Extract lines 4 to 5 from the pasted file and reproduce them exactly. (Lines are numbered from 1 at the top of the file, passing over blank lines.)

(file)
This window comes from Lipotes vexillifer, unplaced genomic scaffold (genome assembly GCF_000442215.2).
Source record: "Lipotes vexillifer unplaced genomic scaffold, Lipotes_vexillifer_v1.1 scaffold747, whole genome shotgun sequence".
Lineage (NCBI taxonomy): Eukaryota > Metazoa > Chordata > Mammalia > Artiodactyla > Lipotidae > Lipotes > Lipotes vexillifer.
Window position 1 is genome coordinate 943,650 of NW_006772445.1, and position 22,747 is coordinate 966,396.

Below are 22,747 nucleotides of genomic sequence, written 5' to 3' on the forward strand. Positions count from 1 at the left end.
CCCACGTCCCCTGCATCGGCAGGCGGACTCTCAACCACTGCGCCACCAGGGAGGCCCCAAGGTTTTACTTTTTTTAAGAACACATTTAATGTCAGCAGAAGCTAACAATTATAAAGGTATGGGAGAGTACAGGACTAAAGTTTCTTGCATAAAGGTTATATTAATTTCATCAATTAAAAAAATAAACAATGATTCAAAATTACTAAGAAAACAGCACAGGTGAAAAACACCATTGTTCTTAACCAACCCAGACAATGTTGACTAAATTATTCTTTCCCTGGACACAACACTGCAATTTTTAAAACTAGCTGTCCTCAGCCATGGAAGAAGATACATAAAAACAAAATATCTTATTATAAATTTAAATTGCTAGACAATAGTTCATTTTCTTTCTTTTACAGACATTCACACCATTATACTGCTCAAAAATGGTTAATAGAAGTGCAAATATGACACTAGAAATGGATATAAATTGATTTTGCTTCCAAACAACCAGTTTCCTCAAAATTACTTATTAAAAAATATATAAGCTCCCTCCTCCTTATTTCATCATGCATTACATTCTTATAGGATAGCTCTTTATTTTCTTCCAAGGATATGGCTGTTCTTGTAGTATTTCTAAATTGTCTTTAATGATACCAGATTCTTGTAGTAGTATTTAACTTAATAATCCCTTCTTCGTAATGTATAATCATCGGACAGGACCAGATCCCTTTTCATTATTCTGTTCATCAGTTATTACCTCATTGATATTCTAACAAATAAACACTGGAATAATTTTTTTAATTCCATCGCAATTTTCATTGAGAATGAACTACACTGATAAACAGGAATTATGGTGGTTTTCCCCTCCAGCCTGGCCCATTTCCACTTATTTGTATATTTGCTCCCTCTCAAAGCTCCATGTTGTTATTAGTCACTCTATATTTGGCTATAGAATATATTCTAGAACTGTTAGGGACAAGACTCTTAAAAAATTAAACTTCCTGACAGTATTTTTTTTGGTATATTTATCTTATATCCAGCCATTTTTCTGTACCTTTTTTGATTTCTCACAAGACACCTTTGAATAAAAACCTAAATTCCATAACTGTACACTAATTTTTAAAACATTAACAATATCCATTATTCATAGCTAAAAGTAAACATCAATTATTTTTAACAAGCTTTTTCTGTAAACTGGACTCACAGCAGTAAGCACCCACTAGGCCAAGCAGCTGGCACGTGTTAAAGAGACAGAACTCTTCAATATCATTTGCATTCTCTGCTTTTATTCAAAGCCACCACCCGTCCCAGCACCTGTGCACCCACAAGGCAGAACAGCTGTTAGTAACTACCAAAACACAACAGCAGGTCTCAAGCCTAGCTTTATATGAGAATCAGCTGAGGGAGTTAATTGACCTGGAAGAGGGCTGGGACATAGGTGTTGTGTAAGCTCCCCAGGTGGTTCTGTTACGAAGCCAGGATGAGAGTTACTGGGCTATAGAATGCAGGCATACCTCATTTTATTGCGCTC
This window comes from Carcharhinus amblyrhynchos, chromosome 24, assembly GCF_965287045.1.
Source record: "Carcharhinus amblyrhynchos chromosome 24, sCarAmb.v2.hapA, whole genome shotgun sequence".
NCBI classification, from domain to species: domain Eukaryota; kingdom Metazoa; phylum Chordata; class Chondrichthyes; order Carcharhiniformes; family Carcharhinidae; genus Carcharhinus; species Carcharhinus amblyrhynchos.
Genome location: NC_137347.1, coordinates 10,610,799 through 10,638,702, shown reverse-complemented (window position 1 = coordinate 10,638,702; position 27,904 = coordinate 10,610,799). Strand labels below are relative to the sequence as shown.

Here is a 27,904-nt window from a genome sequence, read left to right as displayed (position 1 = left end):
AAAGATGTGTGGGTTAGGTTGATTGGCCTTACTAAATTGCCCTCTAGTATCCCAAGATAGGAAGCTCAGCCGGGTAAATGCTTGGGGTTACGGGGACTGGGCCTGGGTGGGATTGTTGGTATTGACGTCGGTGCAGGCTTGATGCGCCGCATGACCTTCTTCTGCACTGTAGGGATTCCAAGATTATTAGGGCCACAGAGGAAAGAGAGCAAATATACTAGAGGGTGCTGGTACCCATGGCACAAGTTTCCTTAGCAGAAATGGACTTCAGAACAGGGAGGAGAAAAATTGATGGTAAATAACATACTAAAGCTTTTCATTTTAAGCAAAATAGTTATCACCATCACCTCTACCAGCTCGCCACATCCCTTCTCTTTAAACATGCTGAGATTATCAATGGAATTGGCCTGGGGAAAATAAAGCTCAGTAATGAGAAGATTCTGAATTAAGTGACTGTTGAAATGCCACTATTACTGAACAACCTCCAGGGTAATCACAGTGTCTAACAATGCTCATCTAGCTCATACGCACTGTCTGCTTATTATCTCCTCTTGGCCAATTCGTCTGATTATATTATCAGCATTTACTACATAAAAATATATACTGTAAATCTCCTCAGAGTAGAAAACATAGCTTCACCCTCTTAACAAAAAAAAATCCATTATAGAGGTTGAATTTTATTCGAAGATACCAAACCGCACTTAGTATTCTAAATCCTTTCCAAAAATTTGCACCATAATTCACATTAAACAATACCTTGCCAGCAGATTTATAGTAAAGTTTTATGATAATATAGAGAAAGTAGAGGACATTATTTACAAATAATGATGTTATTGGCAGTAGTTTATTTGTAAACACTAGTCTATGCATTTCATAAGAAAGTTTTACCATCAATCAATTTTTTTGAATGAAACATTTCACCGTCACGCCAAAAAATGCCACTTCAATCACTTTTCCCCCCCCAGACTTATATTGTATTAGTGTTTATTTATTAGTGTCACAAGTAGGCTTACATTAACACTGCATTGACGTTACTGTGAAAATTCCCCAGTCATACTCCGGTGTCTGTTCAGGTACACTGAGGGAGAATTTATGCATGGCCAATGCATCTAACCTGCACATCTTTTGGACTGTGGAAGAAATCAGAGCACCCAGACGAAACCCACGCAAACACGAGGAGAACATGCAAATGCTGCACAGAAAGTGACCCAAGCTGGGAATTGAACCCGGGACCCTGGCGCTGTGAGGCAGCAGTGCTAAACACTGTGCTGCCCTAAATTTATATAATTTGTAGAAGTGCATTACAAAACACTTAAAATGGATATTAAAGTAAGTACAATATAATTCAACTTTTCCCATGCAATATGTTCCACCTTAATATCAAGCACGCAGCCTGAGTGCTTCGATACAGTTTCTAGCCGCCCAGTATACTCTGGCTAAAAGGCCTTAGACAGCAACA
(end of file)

Window position 1 is genome coordinate 943,650 of NW_006772445.1, and position 22,747 is coordinate 966,396.

Below are 22,747 nucleotides of genomic sequence, written 5' to 3' on the forward strand. Positions count from 1 at the left end.